Tuesday, November 27, 2007

The polypeptides COX2A and COX2B are essential components of the mitochondrial cytochrome c oxidase of Toxo

Biochim Biophys Acta. 2007 Nov 5; [Epub ahead of print]

The polypeptides COX2A and COX2B are essential components of the mitochondrial cytochrome c oxidase of Toxoplasma gondii

Morales-Sainz L, Escobar-Ramírez A, Cruz-Torres V, Reyes-Prieto A, Vázquez-Acevedo M, Lara-Martínez R, Jiménez-García LF, González-Halphen D

Departamento de Genética Molecular, Instituto de Fisiología, Celular, Universidad Nacional Autónoma de México, Mexico.

Two genes encoding cytochrome c oxidase subunits, Cox2a and Cox2b, are present in the nuclear genomes of apicomplexan parasites and show sequence similarity to corresponding genes in chlorophycean algae. We explored the presence of COX2A and COX2B subunits in the cytochrome c oxidase of Toxoplasma gondii. Antibodies were raised against a synthetic peptide containing a 14-residue fragment of the COX2A polypeptide and against a hexa-histidine-tagged recombinant COX2B protein. Two distinct immunochemical stainings localized the COX2A and COX2B proteins in the parasite's mitochondria. A mitochondria-enriched fraction exhibited cyanide-sensitive oxygen uptake in the presence of succinate. T. gondii mitochondria were solubilized and subjected to Blue Native Electrophoresis followed by second dimension electrophoresis. Selected protein spots from the 2D gels were subjected to mass spectrometry analysis and polypeptides of mitochondrial complexes III, IV and V were identified. Subunits COX2A and COX2B were detected immunochemically and found to co-migrate with complex IV; therefore, they are subunits of the parasite's cytochrome c oxidase. The apparent molecular mass of the T. gondii mature COX2A subunit differs from that of the chlorophycean alga Polytomella sp. The data suggest that during its biogenesis, the mitochondrial targeting sequence of the apicomplexan COX2A precursor protein may be processed differently than the one from its algal counterpart.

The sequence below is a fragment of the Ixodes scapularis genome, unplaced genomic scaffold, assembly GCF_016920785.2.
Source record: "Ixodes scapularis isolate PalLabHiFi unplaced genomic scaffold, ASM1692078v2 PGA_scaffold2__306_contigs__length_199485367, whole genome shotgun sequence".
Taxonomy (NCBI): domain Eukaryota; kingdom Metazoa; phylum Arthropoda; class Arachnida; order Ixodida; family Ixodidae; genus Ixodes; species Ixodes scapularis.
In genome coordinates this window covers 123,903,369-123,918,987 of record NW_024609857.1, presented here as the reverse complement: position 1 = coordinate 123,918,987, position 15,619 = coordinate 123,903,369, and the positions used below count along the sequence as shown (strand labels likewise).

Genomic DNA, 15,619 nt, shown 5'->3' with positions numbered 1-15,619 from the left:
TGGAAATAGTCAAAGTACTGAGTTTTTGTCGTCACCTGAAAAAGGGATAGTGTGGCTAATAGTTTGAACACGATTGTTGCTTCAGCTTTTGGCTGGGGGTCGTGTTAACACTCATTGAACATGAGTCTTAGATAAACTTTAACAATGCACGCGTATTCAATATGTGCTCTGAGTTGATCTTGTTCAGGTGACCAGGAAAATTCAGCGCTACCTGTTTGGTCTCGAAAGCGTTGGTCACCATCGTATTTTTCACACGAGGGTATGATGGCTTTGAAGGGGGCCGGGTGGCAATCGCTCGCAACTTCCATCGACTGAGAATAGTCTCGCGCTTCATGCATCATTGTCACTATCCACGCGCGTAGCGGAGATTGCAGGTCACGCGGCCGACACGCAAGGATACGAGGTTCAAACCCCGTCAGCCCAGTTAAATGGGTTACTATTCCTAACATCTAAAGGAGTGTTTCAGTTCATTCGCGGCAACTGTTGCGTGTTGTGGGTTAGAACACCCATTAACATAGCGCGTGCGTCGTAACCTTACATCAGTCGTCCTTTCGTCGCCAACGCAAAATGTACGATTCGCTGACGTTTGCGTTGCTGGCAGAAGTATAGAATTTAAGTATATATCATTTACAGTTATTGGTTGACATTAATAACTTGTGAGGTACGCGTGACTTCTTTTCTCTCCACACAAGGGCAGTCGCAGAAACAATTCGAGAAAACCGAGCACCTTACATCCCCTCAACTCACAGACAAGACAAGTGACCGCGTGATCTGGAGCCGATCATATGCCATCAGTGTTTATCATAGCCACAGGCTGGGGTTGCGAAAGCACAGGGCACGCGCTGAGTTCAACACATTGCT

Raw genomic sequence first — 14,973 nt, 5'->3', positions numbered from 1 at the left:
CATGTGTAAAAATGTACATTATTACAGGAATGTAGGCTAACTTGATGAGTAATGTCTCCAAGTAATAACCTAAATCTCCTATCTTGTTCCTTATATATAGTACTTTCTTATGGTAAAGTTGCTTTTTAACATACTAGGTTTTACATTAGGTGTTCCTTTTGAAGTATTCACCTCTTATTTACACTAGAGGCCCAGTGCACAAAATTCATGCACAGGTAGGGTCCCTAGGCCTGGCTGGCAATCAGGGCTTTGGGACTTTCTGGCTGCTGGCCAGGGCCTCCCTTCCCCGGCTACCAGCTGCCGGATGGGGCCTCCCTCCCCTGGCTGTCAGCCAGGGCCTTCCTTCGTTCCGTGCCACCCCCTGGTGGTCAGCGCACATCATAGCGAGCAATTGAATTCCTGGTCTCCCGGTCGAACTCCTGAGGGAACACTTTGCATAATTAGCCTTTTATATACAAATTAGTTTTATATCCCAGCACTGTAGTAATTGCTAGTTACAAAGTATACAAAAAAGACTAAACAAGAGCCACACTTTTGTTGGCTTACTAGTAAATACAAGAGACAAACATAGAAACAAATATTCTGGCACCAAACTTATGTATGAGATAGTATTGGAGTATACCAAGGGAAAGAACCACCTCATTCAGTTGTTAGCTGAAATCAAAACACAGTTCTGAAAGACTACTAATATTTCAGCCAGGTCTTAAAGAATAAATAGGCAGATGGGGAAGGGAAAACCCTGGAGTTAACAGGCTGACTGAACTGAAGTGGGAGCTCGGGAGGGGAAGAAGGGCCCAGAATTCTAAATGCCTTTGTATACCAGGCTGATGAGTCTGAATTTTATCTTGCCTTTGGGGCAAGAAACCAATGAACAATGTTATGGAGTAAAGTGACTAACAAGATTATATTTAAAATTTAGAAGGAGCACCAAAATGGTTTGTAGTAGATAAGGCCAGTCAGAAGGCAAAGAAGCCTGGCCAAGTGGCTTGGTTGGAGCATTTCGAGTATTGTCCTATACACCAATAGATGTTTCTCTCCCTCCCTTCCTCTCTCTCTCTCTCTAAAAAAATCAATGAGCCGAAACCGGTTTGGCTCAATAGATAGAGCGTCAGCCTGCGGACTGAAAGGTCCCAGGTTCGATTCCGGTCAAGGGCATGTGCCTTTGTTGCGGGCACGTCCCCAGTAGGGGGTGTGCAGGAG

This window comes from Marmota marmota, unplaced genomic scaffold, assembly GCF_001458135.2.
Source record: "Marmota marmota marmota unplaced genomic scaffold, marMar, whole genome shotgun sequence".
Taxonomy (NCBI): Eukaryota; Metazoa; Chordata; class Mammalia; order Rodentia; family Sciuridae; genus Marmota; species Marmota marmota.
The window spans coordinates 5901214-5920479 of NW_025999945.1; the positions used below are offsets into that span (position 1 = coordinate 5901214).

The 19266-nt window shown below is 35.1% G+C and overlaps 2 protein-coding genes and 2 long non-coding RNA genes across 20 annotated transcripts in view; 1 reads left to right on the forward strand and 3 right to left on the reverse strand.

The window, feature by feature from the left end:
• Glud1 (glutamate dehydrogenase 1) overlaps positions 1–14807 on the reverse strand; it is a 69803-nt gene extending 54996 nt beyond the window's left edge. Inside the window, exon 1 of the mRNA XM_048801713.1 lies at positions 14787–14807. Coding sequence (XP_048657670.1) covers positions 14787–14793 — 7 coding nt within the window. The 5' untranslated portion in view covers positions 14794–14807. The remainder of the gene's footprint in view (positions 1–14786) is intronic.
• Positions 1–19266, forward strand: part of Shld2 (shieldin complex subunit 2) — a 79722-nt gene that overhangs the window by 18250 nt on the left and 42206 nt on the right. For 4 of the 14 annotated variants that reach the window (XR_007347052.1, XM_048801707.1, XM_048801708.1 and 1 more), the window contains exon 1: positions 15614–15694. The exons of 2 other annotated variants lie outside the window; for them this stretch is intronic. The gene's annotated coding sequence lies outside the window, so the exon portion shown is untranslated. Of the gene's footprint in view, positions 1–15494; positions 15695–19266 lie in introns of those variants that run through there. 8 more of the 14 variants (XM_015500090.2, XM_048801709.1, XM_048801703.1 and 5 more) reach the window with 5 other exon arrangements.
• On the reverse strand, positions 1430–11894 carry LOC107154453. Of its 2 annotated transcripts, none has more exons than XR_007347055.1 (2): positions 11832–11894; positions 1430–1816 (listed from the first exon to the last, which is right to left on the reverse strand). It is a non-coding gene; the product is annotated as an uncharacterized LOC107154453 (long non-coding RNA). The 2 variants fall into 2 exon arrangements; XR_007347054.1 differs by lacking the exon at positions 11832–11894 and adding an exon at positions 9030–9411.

PMID: 18036550 [PubMed - as supplied by publisher]

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